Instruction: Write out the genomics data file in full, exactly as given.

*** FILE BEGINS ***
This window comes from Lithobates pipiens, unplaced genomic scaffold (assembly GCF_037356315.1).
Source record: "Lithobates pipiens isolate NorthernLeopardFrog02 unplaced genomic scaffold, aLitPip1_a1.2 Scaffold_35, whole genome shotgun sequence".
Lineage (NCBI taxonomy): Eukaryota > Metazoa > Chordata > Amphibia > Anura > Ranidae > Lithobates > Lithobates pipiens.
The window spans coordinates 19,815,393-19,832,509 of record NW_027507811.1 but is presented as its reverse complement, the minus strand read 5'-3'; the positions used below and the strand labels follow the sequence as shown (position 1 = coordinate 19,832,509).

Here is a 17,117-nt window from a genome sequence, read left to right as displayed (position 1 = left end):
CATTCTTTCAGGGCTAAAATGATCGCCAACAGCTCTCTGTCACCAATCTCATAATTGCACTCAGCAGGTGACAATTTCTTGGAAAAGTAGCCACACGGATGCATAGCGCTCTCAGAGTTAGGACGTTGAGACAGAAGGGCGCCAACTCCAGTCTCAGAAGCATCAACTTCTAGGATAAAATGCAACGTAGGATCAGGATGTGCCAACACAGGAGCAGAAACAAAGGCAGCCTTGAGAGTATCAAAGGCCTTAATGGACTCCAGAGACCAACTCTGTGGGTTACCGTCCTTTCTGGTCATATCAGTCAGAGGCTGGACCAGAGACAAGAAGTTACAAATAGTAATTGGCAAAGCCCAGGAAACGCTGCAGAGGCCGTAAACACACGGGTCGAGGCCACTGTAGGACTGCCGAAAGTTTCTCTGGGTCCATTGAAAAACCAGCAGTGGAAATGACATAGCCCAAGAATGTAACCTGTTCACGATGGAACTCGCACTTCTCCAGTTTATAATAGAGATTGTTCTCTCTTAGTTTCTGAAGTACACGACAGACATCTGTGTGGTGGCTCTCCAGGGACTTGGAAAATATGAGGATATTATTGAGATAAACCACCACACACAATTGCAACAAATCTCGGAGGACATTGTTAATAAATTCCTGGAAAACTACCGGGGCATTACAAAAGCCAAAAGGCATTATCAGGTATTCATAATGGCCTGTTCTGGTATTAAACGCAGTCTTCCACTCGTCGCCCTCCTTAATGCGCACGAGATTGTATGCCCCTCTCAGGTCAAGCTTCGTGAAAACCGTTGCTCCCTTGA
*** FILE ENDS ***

This window comes from Lithobates pipiens, unplaced genomic scaffold (assembly GCF_037356315.1).
Source record: "Lithobates pipiens isolate NorthernLeopardFrog02 unplaced genomic scaffold, aLitPip1_a1.2 Scaffold_35, whole genome shotgun sequence".
Lineage (NCBI taxonomy): Eukaryota > Metazoa > Chordata > Amphibia > Anura > Ranidae > Lithobates > Lithobates pipiens.
The window spans coordinates 19,815,393-19,832,509 of record NW_027507811.1 but is presented as its reverse complement, the minus strand read 5'-3'; the positions used below and the strand labels follow the sequence as shown (position 1 = coordinate 19,832,509).

Here is a 17,117-nt window from a genome sequence, read left to right as displayed (position 1 = left end):
CATTCTTTCAGGGCTAAAATGATCGCCAACAGCTCTCTGTCACCAATCTCATAATTGCACTCAGCAGGTGACAATTTCTTGGAAAAGTAGCCACACGGATGCATAGCGCTCTCAGAGTTAGGACGTTGAGACAGAAGGGCGCCAACTCCAGTCTCAGAAGCATCAACTTCTAGGATAAAATGCAACGTAGGATCAGGATGTGCCAACACAGGAGCAGAAACAAAGGCAGCCTTGAGAGTATCAAAGGCCTTAATGGACTCCAGAGACCAACTCTGTGGGTTACCGTCCTTTCTGGTCATATCAGTCAGAGGCTGGACCAGAGACAAGAAGTTACAAATAGTAATTGGCAAAGCCCAGGAAACGCTGCAGAGGCCGTAAACACACGGGTCGAGGCCACTGTAGGACTGCCGAAAGTTTCTCTGGGTCCATTGAAAAACCAGCAGTGGAAATGACATAGCCCAAGAATGTAACCTGTTCACGATGGAACTCGCACTTCTCCAGTTTATAATAGAGATTGTTCTCTCTTAGTTTCTGAAGTACACGACAGACATCTGTGTGGTGGCTCTCCAGGGACTTGGAAAATATGAGGATATTATTGAGATAAACCACCACACACAATTGCAACAAATCTCGGAGGACATTGTTAATAAATTCCTGGAAAACTACCGGGGCATTACAAAAGCCAAAAGGCATTATCAGGTATTCATAATGGCCTGTTCTGGTATTAAACGCAGTCTTCCACTCGTCGCCCTCCTTAATGCGCACGAGATTGTATGCCCCTCTCAGGTCAAGCTTCGTGAAAACCGTTGCTCCCTTGA